AVIR MITRA: So now it's, like, game on for Suren. This is his world. So he's in the lab every day, trying to figure out, how does this drug work? Like, why in the world would this drug be freezing everything it touches? And at the same time, he's sending it around to all these other scientists, trying to get them to help figure out what's going on. Like, try this. This is like the DIY, like, indie band way of developing a drug.

LATIF NASSER: 'Cause he really just has no idea how this stuff works.

AVIR MITRA: Yeah, that's right. But that's about to change thanks to this guy.

DAVID SABATINI: Sure. My name is David Sabatini. I'm a biologist at an institute called the Whitehead Institute, which is...

AVIR MITRA: But back in 1992, when Suren's sending the sample all over the place, Sabatini was just a student.

DAVID SABATINI: I was about a year and a half into medical school, whatever that would put you in.

AVIR MITRA: He's an M.D. Ph.D. student, which means he's, like, not just a high achiever enough to become a doctor. He wants to become, like, a doctor and a scientist at the same time. But he's been struggling. He can't figure out what to do his dissertation on. So he's walking around the lab one day trying to figure out, like, what am I going to do my dissertation on?

DAVID SABATINI: And then what I found was this notebook that said, rapamycin bibliography. And in fact, I still have it somewhere here.

AVIR MITRA: And it comes with some vials of rapamycin, too.

DAVID SABATINI: And then I had a note.

AVIR MITRA: Like, a little Post-it note.

DAVID SABATINI: Good luck, Suren.

AVIR MITRA: And so Sabatini's like, I'm going to be the one to figure out how this drug works. Like, that's going to be my Ph.D. project. And Sabatini knew that in order for a drug to work, it basically has to attach to something in the body.

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DAVID SABATINI: And the real question was what that something else was. And so I developed a way of looking for that something else.


MAURICE LEMARCHE: (As The Brain) Pinky, are you pondering what I'm pondering?

ROB PAULSEN: (As Pinky) I think so, Brain. But there's still a bug stuck in here from last time.

DAVID SABATINI: So literally what you do is you sacrifice a rat.

AVIR MITRA: Remove its brain.

DAVID SABATINI: Put it into a blender.

AVIR MITRA: Mix this up, make a smoothie.

DAVID SABATINI: It looks like a milkshake at that point.

AVIR MITRA: I'm going to put rapamycin in the smoothie. Let's see what this thing attaches to. And the way he does that is he creates this experiment. He basically puts a little radioactive label onto rapamycin, so it will light up.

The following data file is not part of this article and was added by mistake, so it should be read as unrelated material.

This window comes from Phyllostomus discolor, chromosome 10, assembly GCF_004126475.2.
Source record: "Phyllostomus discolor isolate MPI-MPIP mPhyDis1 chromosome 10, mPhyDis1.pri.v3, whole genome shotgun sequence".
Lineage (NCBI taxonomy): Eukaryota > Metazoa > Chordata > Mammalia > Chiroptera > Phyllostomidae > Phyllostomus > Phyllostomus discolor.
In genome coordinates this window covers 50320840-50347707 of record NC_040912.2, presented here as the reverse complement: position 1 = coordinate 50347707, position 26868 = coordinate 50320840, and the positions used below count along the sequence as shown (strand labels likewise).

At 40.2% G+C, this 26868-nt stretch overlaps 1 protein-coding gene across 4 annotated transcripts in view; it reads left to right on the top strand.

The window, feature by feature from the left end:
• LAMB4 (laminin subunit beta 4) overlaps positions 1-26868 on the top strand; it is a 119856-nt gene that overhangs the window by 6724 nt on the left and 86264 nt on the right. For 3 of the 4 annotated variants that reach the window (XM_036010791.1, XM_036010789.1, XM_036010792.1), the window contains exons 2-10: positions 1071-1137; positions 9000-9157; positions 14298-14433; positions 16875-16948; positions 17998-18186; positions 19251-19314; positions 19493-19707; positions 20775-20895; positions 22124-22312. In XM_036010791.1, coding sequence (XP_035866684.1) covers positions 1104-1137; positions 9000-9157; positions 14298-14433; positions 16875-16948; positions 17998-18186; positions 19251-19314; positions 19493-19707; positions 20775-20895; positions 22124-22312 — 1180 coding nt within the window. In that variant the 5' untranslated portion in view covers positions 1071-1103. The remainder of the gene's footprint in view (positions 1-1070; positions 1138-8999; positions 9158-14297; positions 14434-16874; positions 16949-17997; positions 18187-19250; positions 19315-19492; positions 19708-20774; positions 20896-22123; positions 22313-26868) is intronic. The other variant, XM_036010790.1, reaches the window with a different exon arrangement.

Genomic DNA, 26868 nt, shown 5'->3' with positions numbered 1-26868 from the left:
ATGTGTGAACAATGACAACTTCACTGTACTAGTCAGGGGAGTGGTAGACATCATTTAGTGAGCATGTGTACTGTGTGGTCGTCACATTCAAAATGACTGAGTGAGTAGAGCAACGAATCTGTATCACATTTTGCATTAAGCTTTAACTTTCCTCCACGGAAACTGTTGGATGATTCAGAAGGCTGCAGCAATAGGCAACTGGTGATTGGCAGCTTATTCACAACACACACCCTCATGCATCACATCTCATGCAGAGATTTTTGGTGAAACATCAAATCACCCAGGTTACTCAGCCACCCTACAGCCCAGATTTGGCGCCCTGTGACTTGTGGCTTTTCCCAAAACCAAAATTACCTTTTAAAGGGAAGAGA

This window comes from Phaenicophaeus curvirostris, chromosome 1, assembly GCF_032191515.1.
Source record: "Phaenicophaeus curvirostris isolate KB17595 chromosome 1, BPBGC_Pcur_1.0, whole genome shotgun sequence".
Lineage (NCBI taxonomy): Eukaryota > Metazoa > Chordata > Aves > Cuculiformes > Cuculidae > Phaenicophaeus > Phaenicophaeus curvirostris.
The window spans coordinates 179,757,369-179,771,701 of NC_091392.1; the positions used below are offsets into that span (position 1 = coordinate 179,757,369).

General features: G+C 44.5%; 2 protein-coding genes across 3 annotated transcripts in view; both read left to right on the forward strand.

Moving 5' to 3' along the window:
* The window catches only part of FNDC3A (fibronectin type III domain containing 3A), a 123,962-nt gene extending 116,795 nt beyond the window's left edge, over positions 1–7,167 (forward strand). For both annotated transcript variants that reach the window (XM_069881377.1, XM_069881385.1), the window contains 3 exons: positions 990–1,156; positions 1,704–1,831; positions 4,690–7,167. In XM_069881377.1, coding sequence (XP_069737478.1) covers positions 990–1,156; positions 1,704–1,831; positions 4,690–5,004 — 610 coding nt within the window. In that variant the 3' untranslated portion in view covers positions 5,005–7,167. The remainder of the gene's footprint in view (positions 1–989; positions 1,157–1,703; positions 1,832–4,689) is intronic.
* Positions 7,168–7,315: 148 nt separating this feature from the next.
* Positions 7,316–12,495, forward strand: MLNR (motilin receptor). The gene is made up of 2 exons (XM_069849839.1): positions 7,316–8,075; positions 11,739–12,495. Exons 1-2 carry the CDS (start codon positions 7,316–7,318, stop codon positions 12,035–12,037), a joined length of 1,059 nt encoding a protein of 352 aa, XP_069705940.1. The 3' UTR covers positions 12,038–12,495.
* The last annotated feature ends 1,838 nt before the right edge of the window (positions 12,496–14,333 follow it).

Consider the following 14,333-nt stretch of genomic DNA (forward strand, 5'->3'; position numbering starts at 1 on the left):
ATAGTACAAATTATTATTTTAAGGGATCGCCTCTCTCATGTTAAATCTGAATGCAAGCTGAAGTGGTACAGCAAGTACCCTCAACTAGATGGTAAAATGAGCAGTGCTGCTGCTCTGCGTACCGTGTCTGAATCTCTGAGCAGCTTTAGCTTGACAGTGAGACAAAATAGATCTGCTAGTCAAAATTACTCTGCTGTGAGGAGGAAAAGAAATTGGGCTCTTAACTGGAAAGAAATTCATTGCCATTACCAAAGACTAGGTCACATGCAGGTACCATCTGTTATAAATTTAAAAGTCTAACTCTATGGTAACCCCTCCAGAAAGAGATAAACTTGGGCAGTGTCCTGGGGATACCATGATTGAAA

AVIR MITRA: And he mixes that in with the brain smoothie. Then he just dumps out the brain and looks at it and sees if anything lights up Because if it does, you know that the rapamycin is there. It attached to something in the brain. And there's some part of this brain sticking to the rapamycin. So the rapamycin is doing something. It's sticking to something.

DAVID SABATINI: Yeah, I certainly remember that first time that I ran my assay, and I could tell that it had clearly bound to something.

AVIR MITRA: How did you feel?

DAVID SABATINI: Oh, it was amazing, right? And that's when I basically stopped sleeping.

AVIR MITRA: Because he still didn't know what that thing was that the rapamycin was sticking to. That was going to take a lot more work and a lot more rat brains.

DAVID SABATINI: I ended up doing experiments where, you know, I would sometimes have 300 rats that I'd have to use, 300 rat brains. I mean, I did those multiple times to get enough material eventually to identify what that protein was. And it turned out to be a very big protein.

AVIR MITRA: And when he tries to look it up in a database, it's not there. This is a completely unknown, huge protein. Nobody had ever seen it before. And scientists ended up settling on the name mTOR, which stood for mechanistic target of rapamycin. And it turns out Suren had sent this sample, you know, to other people, too. So a couple other labs are just, at the same time, making the same discovery. And they find out that this thing that it's attaching to doesn't just exist in rat brains. It exists in every cell of the rat. And in fact, it exists in every cell of yeast, of worms and basically of every single living multicellular species.

LATIF NASSER: Oh, wow. So it lives in all of our cells, too?

AVIR MITRA: Yeah. But somehow, we had never seen it before, and nobody knew what it was doing.

DAVID SABATINI: I didn't know what mTOR did. Couldn't figure out anything. And it took me a long time.

AVIR MITRA: Like, almost a decade.

DAVID SABATINI: I remember I once gave a talk to my lab at a laboratory, and I think I called it the Dark Ages.

AVIR MITRA: Obviously, this requires hundreds of experiments, but mTOR - what is it doing?

DAVID SABATINI: OK. No, of course. So you know, from the earliest days before we knew about mTOR, we had rapamycin. And the beauty of rapamycin was that in many ways, it gave us a window into what mTOR was doing before we even knew mTOR existed.

AVIR MITRA: And what he realizes is mTOR - it's a sensor.

DAVID SABATINI: That senses nutrients, and then it tells the cell grow or don't grow.

AVIR MITRA: It basically receives signals from the outside of the cell, right? And it's - the signals it's sensing is, like, how much good stuff is there that I have access to? Is there glucose, you know, protein, fat, oxygen, a lack of stress? We have all that stuff. mTOR turns up and tells the cell then to grow.